Friday, March 27, 2020

The 2nd Amendment, Stephen Decatur & Me

Stephen Decatur
I didn't really want this fight.  When I moved to New York in 2016, I simply wanted to have my pistols for protection and work (I am licenced as a Nuisance Wildlife Control Operator and am legally obligation to "take", i.e. "kill", animals suspected of rabies for testing.)

But then I ran into New York's Pistol Licensing scheme and found it wanting in due process, equal protection and respect for the Second Amendment.  I wished I could just look away, but  . . . I couldn't.  So as few can afford to challenge New York and I do know how, it was off to the races.

Now, after waiting six hundred (600) days for a decision on my Application for a pistol license, I received that decision on March 9, 2020.  In that Decision, Licensing Officer (and County Court Judge) Watches rested his sole reason for denying my Application that: “[Sibley] has failed to demonstrate good moral character.” Notably, Licensing Officer Watches did not find that I had failed to demonstrate “good cause” for such a license.

Fortunately, it is not 1820 and I don't have to challenge Licencing Officer Watches to a duel ala Stephen Decatur to defend my Honor and Family Name as Decatur did 200 years ago almost to the day.  Instead, there is a Court system to address this slur and I look forward to vigorously pursing vindication.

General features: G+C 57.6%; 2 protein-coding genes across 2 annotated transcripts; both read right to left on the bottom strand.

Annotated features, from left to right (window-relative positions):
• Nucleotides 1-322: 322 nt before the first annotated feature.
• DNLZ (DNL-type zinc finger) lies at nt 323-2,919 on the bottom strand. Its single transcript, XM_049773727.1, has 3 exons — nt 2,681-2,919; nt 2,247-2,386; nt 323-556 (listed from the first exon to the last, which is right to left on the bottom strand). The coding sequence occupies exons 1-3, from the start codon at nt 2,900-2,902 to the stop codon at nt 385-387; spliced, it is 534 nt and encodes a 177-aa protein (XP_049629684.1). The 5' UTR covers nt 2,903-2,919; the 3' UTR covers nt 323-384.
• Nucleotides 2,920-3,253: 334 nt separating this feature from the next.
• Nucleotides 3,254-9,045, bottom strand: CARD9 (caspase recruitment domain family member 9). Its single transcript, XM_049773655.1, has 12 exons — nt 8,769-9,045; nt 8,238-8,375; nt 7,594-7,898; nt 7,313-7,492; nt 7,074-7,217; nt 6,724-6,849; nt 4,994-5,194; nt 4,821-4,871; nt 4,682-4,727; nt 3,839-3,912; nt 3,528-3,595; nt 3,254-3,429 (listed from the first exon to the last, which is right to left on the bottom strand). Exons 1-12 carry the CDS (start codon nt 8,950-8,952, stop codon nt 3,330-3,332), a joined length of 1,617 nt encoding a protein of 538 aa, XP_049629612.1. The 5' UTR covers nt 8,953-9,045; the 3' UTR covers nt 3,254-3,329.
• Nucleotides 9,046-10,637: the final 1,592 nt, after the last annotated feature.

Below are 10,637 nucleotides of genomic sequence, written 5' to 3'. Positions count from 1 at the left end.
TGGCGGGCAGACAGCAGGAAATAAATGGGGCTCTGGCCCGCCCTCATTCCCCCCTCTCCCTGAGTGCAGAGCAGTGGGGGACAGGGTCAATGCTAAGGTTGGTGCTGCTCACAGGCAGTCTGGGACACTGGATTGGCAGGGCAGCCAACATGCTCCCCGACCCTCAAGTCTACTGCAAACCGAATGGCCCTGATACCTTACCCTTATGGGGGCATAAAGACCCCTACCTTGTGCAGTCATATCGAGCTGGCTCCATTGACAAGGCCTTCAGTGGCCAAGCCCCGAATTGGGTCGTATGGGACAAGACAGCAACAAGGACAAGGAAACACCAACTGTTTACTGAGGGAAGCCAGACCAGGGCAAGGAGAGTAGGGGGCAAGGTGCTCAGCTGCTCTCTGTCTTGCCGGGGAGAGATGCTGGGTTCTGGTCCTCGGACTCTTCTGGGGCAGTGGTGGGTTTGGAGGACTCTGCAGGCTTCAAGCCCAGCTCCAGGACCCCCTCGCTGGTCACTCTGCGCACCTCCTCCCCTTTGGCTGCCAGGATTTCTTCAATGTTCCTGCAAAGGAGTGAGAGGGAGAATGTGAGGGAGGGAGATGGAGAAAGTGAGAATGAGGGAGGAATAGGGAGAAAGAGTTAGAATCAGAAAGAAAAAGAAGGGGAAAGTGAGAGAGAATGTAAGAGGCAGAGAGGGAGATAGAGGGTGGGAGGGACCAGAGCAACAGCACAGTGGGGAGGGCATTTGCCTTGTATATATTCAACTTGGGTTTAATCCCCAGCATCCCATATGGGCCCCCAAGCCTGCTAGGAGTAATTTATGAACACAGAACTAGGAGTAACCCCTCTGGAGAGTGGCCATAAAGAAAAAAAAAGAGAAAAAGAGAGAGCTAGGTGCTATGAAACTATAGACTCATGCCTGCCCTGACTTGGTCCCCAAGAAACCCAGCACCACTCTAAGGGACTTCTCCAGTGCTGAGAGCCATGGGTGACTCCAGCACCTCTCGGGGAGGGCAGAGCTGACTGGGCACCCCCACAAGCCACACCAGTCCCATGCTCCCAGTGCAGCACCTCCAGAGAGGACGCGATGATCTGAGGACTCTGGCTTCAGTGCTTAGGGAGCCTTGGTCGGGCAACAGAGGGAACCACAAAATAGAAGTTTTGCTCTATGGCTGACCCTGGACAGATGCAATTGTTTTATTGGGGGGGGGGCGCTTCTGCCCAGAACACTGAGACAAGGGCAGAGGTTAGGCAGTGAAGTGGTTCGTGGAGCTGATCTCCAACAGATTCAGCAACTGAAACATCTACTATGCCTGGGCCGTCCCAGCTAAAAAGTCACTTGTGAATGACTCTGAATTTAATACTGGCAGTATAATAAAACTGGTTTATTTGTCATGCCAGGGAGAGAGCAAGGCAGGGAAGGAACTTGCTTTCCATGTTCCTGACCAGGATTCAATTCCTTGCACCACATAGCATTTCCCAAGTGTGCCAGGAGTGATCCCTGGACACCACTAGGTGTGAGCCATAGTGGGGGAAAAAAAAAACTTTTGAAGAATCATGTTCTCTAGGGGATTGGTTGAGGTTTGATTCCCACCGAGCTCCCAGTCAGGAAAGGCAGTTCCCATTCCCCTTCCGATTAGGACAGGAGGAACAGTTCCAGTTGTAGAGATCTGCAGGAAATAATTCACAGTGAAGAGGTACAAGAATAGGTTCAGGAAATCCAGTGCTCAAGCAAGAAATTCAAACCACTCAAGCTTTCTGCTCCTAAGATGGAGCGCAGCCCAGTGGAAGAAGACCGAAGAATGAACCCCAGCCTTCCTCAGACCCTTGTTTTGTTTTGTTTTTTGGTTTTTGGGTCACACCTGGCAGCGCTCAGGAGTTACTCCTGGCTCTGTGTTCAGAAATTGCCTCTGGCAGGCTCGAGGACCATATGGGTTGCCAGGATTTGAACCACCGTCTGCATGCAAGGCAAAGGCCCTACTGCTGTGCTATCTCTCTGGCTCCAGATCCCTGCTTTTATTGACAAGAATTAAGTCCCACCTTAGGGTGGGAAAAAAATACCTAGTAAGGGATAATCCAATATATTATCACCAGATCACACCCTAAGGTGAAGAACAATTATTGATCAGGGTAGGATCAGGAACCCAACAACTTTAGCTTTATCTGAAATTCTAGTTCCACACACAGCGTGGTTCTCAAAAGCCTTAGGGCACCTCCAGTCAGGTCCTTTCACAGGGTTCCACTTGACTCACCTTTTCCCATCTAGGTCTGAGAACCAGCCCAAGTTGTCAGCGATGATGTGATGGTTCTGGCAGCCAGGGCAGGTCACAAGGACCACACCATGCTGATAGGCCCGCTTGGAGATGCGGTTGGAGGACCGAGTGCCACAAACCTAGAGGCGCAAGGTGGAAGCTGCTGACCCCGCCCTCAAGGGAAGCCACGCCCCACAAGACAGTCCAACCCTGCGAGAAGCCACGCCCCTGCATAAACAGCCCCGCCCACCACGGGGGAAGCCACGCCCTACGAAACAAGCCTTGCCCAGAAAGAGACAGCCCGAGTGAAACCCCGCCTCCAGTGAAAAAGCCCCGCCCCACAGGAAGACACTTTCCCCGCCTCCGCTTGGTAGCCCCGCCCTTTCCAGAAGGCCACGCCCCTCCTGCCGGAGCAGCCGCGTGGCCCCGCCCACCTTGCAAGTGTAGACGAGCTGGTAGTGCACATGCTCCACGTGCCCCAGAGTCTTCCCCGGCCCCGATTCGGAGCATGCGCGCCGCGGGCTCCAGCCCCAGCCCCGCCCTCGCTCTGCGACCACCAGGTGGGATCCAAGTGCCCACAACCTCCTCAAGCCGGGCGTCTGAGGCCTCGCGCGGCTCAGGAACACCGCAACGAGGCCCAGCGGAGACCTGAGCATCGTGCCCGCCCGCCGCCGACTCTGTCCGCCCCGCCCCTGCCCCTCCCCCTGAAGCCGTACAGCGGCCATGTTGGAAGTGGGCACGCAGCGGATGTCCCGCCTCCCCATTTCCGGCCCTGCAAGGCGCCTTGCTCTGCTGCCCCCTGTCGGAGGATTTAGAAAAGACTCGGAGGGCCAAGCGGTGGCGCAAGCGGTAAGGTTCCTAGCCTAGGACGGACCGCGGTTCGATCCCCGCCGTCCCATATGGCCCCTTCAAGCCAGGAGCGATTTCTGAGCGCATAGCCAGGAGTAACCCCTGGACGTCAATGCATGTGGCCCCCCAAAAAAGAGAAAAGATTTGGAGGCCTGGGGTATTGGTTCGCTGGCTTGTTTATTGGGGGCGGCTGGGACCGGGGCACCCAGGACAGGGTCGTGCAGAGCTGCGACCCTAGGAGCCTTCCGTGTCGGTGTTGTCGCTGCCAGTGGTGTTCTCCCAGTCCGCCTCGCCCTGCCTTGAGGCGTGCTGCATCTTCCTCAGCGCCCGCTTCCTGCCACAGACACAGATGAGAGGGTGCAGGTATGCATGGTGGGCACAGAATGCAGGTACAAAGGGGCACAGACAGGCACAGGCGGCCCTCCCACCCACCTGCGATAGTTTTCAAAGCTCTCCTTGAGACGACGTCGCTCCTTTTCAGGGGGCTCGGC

To that end, I have recently filed a pleading which briefly (well, as briefly as a lawyer can) and indisputably demonstrates structural and systemic failures in New York’s pistol licensing procedures and seeks relief not only for me but system-wide reforms.  I have also asked the Court to "fish or cut bait" as my Fundamental right to self-defense in my home is at issue. 

The noted jurist and High Priest of U.S. Jurisprudence, William Blackstone said it best in 1769: “[Self-defense is] justly called the primary law of nature, so it is not, neither can it be in fact, taken away by the laws of society.” 3 William Blackstone, Commentaries 139.  Yet, this is what New York has done to me . . . and 13 million other law-abiding New York Citizens.

Particularly now when the foundations of our civil society are being shaken, this need for self-defense is more pressing than anytime in our Country's history.


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